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Respected architect Betty Cadbury-Brown dies at 80

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The death last week of Betty Cadbury-Brown, famously vivacious wife of Jim Cadbury-Brown, removes a key figure from a particular architectural circle who will be sorely missed, writes James Dunnett.

Brought up in a left-leaning community in Croton-on-Hudson, New York State, she studied architecture at Princeton, arriving in London in 1948 with an introduction to Ernö Goldfinger from the cousin of his former client, Helena Rubinstein.

Through Goldfinger she met Jim, his pre-war colleague, and a close friendship between the Cadbury-Browns and the Goldfingers continued to the end. Betty stood up to Ernö Goldfinger and sometimes suffered for it.

She was once 'in the dog house' for months for having failed to realise that Goldfinger's 1931 Entas tubular chair was capable of being stacked.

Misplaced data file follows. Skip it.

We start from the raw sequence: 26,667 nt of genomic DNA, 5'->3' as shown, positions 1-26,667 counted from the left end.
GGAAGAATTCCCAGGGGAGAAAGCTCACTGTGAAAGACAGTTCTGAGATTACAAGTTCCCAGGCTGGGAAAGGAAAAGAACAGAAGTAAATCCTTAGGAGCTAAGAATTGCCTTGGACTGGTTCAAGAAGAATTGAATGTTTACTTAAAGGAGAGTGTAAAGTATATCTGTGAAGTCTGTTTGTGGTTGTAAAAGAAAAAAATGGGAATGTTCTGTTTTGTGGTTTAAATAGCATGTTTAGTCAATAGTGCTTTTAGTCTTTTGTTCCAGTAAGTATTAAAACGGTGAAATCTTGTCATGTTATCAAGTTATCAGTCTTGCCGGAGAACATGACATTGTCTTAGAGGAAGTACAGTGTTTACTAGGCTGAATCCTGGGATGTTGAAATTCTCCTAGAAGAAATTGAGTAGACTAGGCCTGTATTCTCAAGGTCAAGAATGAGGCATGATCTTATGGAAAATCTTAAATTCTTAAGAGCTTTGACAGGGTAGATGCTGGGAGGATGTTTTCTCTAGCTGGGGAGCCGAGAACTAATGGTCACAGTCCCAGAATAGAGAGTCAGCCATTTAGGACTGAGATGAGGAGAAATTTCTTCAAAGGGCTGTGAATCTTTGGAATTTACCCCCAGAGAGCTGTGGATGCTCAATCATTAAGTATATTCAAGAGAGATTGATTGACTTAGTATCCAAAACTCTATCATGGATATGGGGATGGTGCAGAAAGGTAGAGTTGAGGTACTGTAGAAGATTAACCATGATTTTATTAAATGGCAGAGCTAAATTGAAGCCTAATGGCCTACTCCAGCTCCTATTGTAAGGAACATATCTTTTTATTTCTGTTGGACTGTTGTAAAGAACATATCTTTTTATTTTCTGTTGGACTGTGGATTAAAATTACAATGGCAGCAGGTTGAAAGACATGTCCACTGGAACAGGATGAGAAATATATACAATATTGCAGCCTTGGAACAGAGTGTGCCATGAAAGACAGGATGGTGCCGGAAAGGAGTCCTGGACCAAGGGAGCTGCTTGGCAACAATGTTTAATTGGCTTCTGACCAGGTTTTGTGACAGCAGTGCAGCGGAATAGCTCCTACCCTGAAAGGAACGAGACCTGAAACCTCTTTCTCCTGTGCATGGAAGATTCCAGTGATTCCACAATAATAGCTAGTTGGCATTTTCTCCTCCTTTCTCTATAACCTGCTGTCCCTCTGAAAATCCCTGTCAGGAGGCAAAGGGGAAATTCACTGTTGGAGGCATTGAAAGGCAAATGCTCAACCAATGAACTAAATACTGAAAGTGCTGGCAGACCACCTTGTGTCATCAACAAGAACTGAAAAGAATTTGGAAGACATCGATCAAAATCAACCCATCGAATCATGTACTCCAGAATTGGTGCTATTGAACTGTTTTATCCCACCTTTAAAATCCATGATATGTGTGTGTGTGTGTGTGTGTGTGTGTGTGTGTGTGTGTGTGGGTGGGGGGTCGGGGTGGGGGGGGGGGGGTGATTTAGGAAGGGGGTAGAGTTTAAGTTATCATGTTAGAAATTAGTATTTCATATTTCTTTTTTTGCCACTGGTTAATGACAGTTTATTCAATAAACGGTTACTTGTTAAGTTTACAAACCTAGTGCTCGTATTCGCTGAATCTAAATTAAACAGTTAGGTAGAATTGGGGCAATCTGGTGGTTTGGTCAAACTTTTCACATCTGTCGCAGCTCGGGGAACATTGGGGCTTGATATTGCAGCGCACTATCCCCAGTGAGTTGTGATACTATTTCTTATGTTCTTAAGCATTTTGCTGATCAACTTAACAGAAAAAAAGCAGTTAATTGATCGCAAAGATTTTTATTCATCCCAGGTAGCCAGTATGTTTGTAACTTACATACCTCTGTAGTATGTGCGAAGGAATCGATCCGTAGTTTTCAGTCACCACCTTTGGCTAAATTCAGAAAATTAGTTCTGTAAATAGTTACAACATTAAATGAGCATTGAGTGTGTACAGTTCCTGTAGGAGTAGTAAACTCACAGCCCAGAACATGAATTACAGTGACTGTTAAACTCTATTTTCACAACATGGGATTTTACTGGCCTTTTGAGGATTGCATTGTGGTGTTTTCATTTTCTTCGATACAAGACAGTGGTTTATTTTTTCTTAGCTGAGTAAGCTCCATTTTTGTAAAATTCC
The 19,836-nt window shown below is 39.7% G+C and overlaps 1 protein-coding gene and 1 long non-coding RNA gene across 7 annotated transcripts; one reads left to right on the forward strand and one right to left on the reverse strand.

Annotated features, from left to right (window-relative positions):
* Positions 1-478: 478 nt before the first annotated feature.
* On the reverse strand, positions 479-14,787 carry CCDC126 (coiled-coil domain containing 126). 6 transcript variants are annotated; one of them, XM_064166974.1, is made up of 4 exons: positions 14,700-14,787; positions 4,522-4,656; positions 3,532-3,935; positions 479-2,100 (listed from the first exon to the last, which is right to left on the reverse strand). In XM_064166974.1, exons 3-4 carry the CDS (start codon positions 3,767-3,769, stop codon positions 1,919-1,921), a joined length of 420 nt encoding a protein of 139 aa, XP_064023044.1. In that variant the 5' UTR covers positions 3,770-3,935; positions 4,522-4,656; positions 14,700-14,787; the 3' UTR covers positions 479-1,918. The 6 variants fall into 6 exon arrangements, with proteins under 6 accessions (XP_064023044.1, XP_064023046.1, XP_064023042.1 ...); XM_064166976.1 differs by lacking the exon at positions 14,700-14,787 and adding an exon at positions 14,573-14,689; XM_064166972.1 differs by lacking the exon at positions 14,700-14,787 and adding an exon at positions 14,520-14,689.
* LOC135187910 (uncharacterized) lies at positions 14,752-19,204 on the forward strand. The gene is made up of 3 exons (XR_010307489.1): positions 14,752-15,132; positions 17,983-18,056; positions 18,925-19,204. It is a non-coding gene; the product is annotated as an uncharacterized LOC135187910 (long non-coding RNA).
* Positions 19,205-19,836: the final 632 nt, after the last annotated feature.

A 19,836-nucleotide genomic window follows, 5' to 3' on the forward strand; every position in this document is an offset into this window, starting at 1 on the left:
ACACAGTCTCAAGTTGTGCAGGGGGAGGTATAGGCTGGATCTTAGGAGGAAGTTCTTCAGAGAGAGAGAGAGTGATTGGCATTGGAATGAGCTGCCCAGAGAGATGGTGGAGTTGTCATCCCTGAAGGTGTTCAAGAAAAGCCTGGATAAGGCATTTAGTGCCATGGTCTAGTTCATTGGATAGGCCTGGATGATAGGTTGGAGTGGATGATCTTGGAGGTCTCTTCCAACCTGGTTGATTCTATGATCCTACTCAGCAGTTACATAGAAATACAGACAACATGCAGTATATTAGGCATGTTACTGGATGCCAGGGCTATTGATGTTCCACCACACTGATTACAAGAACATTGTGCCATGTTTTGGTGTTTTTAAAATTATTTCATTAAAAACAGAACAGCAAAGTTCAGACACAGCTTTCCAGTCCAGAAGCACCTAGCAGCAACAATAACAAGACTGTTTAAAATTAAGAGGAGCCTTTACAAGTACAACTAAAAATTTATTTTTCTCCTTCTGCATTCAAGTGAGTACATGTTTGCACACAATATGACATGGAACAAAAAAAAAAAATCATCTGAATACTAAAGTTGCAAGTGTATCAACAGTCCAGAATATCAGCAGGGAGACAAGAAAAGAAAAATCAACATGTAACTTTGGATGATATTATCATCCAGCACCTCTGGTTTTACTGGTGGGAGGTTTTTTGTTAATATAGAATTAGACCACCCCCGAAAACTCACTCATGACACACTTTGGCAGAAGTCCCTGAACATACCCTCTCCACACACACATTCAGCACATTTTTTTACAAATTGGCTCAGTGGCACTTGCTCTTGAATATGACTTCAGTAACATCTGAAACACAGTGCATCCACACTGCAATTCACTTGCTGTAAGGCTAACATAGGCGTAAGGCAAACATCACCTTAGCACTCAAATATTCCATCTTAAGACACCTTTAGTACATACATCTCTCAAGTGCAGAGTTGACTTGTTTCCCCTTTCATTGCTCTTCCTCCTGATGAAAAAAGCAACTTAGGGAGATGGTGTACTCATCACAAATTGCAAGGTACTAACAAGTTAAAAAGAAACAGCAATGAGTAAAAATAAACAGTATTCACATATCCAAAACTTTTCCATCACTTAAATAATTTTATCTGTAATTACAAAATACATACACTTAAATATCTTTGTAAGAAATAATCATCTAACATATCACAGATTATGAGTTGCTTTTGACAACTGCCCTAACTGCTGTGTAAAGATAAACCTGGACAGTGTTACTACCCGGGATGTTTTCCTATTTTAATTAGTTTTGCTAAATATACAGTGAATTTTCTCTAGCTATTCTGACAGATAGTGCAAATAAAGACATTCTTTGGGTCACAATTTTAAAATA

When she asked Ursula Goldfinger for advice as to how to retrieve the situation, she was told none could be given because Ursula was so often 'in the dog house' herself!

She played a central role in the Cadbury-Brown practice, particularly in the development of details, finally and very recently researching the correct membrane for re-roofing their exquisite flat-roofed home in Aldeburgh, a 'bungalow in back lands development' - the planners' description she was fond of quoting. Here her warmth and hospitality were legendary - as well as the strength of her whisky sours. With her American accent unabated, this was a little slice of Manhattan in Suffolk.

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